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Alphabet has quietly become the most influential player in Silicon Valley health tech

  • Former exec Stephanie Tilenius proposed a health tracking smartwatch to Google in 2012 but was rejected
  • Alphabet now has a dozen separate health tech initiatives going on
  • Former Google employees are at the core of many Silicon Valley health tech startups
Larry Page chief executive officer of Google's parent company, Alphabet Inc.
Getty Images
Larry Page chief executive officer of Google's parent company, Alphabet Inc.

Former Google executive Stephanie Tilenius recalls pitching an idea to Google X chief Astro Teller for a health-tracking smartwatch in 2012, but there wasn't much enthusiasm for the idea.

At the time, she said, the major health projects on the research team included a prototype for a contact lens to measure blood sugar and a data initiative around mapping human genomes.

"If only I had waited 3 years," she joked.

Today, Verily, a subsidiary of Google-parent company Alphabet, just unveiled a health-tracking smartwatch for research, and it integrates with a variety of consumer-oriented health devices via Android Wear.

Smartwatches aside, Alphabet is embracing the $3 trillion health sector in a big way.

Alphabet has more than a dozen teams focused on health across its different companies, ranging from anti-aging initiatives to bioelectronics. Tilenius, who joined a growing group of former Google employees in health by launching a health coaching app called Vida, noted that Teller's team went on to seed a number of other ambitious projects in health and life sciences. Many of these efforts, including the contact lens, were brought under the umbrella of Verily, Alphabet's primary life sciences arm.

Other venture-backed health companies founded by former Google employees include Omada Health, Color Genomics, Forward, Cardiogram, Nuna, and Flatiron Health.

Of Alphabet's "other bets," which include Verily, at least five are investing in or developing products for the health sector. These include Sidewalk Labs, its urban planning subsidiary; Calico, an anti-aging effort; and its investment arms, GV and CapitalG.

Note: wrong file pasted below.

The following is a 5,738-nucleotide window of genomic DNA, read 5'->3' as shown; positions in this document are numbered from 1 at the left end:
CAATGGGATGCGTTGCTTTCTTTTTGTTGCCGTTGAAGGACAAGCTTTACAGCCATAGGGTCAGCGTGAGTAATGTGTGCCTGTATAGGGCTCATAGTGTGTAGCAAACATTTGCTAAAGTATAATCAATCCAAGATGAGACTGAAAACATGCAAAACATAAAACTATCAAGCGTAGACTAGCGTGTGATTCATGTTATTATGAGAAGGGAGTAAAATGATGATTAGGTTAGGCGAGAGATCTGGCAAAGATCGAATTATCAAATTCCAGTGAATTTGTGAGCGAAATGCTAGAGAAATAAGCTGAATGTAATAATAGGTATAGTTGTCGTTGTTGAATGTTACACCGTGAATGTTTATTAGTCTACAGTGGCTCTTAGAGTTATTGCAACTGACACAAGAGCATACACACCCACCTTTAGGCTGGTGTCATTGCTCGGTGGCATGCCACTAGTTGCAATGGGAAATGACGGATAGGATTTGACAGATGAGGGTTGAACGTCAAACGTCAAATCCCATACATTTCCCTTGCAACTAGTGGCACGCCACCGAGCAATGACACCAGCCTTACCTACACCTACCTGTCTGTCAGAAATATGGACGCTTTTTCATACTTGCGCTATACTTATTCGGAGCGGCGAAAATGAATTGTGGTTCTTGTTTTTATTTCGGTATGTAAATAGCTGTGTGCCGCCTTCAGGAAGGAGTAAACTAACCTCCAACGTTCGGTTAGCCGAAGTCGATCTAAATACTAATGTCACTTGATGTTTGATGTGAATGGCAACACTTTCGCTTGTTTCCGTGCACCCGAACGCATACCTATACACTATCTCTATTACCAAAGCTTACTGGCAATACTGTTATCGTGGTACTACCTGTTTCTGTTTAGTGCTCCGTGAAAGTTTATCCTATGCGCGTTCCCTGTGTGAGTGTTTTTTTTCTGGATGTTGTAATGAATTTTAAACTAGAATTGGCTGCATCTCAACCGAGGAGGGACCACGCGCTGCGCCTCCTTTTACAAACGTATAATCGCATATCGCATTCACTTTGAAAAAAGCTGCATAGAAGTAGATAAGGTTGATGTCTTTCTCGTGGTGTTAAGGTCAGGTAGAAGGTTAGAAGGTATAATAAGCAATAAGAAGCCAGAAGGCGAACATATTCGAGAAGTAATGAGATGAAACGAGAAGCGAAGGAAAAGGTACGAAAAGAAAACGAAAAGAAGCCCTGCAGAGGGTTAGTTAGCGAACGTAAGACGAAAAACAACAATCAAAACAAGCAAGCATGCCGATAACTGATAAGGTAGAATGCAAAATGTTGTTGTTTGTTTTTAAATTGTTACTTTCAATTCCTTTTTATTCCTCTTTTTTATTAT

Google also has a variety of teams working internally on health software and services, such as DeepMind, a deep learning company it acquired in 2014; Google Brain, which is working on machine learning projects in health; and Google Cloud. It also has an ongoing effort within the search team to improve the accuracy of health results.

According to former Google employees, some of these teams overlap by coordinating on projects and research. Others function independently from the rest of Alphabet, which is mostly by design.

DeepMind and Google Brain actively compete for engineering talent to work on their health care initiatives, said Brandon Ballinger, cofounder of Cardiogram, a heart rate monitoring app. Ballinger, a former Googler, said he often comes up against these companies in recruiting battles. "This competition is intentional to keep minds sharp," he said.

Meanwhile, Calico and Verily have their own offices to help them function with their own management structures, although some staff were recruited from Google and still maintain close relationships, said several former Google employees. Google executive Larry Page once described at a conference Calico as "pretty independent," implying that he did not want Google to focus on areas with complex regulations. "It's a painful business to be in," he said.

"People are trying to think about how to do health care in a way that will give them more freedom," said Missy Krasner, a vice president of health and life sciences at Box and a former Google employee, who focused on health. "The thinking seems to be to let innovative projects mushroom up."

During her five years at Google, Krasner worked on an effort to develop software for consumers to store their health records. That initiative, called Google Health, was shut down in 2011 after failing to gain traction.

Despite some press reports, Krasner said that executives at the company did not sour on health care after the failure of Google Health. Instead, she hasn't noticed any dimming in the commitment to health, especially when it comes to leveraging its machine learning and AI expertise.

As Roni Zeiger, the company's former chief health strategist, put it: "I think a lens which Google has used for quite some time is by asking how much computing expertise, algorithms and bold creativity be used to impact an area like health."